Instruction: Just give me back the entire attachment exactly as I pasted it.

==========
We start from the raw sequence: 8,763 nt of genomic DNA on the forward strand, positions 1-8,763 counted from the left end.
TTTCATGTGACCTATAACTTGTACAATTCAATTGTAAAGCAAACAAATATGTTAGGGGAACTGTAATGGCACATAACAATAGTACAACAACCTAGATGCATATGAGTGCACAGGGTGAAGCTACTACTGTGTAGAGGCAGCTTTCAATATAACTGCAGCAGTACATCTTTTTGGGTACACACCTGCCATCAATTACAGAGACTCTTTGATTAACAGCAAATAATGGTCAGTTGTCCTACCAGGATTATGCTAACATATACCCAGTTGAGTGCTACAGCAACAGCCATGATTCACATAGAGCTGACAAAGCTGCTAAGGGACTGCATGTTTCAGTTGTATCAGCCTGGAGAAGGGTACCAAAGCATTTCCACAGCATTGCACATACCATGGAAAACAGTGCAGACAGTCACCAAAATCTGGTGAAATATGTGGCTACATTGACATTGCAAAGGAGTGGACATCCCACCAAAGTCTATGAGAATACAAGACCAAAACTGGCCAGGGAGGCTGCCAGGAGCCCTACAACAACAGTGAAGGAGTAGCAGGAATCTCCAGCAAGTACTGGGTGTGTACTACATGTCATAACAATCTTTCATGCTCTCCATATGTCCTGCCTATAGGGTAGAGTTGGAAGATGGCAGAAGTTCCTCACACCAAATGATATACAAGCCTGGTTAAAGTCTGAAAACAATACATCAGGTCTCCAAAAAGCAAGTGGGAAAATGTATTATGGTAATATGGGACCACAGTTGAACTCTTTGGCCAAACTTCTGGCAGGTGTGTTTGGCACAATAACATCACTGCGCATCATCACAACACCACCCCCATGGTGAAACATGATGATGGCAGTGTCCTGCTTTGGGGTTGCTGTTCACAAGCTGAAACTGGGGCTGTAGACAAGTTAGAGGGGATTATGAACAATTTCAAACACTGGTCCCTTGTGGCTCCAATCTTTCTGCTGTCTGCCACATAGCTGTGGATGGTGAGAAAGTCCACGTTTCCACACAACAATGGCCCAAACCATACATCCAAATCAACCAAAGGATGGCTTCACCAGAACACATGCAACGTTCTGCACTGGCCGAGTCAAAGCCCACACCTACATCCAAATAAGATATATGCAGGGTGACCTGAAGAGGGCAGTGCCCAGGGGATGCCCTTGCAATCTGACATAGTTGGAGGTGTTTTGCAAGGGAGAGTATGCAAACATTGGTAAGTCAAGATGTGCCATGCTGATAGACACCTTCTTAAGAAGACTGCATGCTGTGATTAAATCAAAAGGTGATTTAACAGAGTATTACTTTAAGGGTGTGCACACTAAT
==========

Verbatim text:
We start from the raw sequence: 8,763 nt of genomic DNA on the forward strand, positions 1-8,763 counted from the left end.
TTTCATGTGACCTATAACTTGTACAATTCAATTGTAAAGCAAACAAATATGTTAGGGGAACTGTAATGGCACATAACAATAGTACAACAACCTAGATGCATATGAGTGCACAGGGTGAAGCTACTACTGTGTAGAGGCAGCTTTCAATATAACTGCAGCAGTACATCTTTTTGGGTACACACCTGCCATCAATTACAGAGACTCTTTGATTAACAGCAAATAATGGTCAGTTGTCCTACCAGGATTATGCTAACATATACCCAGTTGAGTGCTACAGCAACAGCCATGATTCACATAGAGCTGACAAAGCTGCTAAGGGACTGCATGTTTCAGTTGTATCAGCCTGGAGAAGGGTACCAAAGCATTTCCACAGCATTGCACATACCATGGAAAACAGTGCAGACAGTCACCAAAATCTGGTGAAATATGTGGCTACATTGACATTGCAAAGGAGTGGACATCCCACCAAAGTCTATGAGAATACAAGACCAAAACTGGCCAGGGAGGCTGCCAGGAGCCCTACAACAACAGTGAAGGAGTAGCAGGAATCTCCAGCAAGTACTGGGTGTGTACTACATGTCATAACAATCTTTCATGCTCTCCATATGTCCTGCCTATAGGGTAGAGTTGGAAGATGGCAGAAGTTCCTCACACCAAATGATATACAAGCCTGGTTAAAGTCTGAAAACAATACATCAGGTCTCCAAAAAGCAAGTGGGAAAATGTATTATGGTAATATGGGACCACAGTTGAACTCTTTGGCCAAACTTCTGGCAGGTGTGTTTGGCACAATAACATCACTGCGCATCATCACAACACCACCCCCATGGTGAAACATGATGATGGCAGTGTCCTGCTTTGGGGTTGCTGTTCACAAGCTGAAACTGGGGCTGTAGACAAGTTAGAGGGGATTATGAACAATTTCAAACACTGGTCCCTTGTGGCTCCAATCTTTCTGCTGTCTGCCACATAGCTGTGGATGGTGAGAAAGTCCACGTTTCCACACAACAATGGCCCAAACCATACATCCAAATCAACCAAAGGATGGCTTCACCAGAACACATGCAACGTTCTGCACTGGCCGAGTCAAAGCCCACACCTACATCCAAATAAGATATATGCAGGGTGACCTGAAGAGGGCAGTGCCCAGGGGATGCCCTTGCAATCTGACATAGTTGGAGGTGTTTTGCAAGGGAGAGTATGCAAACATTGGTAAGTCAAGATGTGCCATGCTGATAGACACCTTCTTAAGAAGACTGCATGCTGTGATTAAATCAAAAGGTGATTTAACAGAGTATTACTTTAAGGGTGTGCACACTAAT